The Art of Getting Rejected

The Art of Getting Rejected

If you are getting out of college, you are entering a harsh world. Many people stick to a job and a company that they got early on because they hesitate to put themselves out there in a vulnerable state. I know many friends who got a job in a campus interview and never hunted for opportunities outside again.

We humans have an in-built safety mechanism so that our ego doesn't get hurt. If you ask someone something and they do not respond in a favorable way, it pains, it hurts. But rejection builds character.

Most people try to get on with their whole lives trying not to get rejected. But you will get more in life only if you ask more, and if you ask more, you will get rejected more, there is no other way out of it. If you are afraid of rejection, you will never get ahead in life.

Rejection builds character. What you need to do is take that rejection just as a numbers game and not take it personally. If you want to get a good girl, you need to get rejected by a lot of girls. If you want to get a good job, you need to get rejected in a lot of job interviews. If you want to get a good investor, you need to get rejected by a lot of investors. There is just no other way.

That's why you need to develop a thick skin when you are becoming an adult. Your success in life depends on your ability to handle rejection. If you run away from rejection, you will only be handed the leftovers.

Obviously, the way you ask also needs to be improved. But that improvement will only come over a period of time. Rejection hurts and you can embarrass yourself. But you do it anyway.

I once asked out a girl who was talking nicely to me at a conference. Then I asked her out on a date. But she rejected me. She didn't even reject me in a polite way. It hurt me a lot because she was really cute. It was almost like I deserved that to make me into a more confident person.

In 2012, I visited a conference on digital marketing. There were more than 10 digital marketing agencies that were having booths at that conference. I went to every booth, asked them if they had a job, and collected all the business cards of officials. Then I contacted all of them, mailed them, and called them until 3 people showed interest.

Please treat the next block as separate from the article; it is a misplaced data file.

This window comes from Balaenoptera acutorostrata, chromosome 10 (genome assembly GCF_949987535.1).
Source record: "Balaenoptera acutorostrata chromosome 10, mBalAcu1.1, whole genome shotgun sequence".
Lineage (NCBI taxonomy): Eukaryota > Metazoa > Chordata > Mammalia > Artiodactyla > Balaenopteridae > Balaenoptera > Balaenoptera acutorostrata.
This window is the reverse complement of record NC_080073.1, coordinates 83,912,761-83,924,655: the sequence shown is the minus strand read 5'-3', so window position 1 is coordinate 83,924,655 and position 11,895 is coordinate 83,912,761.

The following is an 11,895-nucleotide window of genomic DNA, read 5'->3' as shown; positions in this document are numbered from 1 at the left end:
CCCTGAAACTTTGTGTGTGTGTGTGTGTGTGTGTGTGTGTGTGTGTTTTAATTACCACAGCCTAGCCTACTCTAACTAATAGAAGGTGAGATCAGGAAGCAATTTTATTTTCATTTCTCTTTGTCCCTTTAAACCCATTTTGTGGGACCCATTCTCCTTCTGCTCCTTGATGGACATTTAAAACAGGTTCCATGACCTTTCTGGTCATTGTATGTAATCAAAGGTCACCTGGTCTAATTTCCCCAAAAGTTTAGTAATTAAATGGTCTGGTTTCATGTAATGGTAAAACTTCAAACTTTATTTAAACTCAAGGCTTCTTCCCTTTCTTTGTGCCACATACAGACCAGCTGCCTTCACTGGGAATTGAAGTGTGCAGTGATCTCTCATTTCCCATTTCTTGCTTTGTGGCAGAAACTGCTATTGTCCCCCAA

Out of that one converted and I got my first high-paying job as a digital marketing manager. It wouldn't have happened unless I was ready to face the rejection that came out of the process.

In digital marketing, we keep talking about funnels and the numbers around them. 100 people visit the site, 20 people optin and 2 people buy. We have accepted the probabilities around funnels as part of the process. We do not get disappointed that 80 people didn't optin on the landing page. They rejected the offer, they went for something else.

However, we fail to realize that we also need a funnel in our life, almost for everything we do.

Want to buy a house, look at 100 houses, finalize 10 of them and buy one from it. The wider the top of the funnel, the better will be the variety of options that you have and you will eventually end up with something that you really like.

Having a thick skin and not taking rejection personally will not just help you get a new job, but it will also help you grow fast in your career, within the company that you are working for. You have to constantly keep selling yourself and in the process, you will face a lot of NOs, but keep moving on.

Do not think about the rejection and dwell on it. Don't keep cringing. Once you stumble on a brick wall that cannot be broken, you just move on. Do not worry that you were not able to take down that wall. You will embarrass yourself many times in this process and that's completely ok.

Embarrassment leads to thick skin and thick skin leads to glory. Embarrassment is your internship if appreciation is your real career.

I hope this article gave you a mental model of how you need to approach life. If you take rejection as part of your life and make it a habit, there will be no stopping you. You will keep growing in your career and life.

All the best.

Deepak Kanakaraju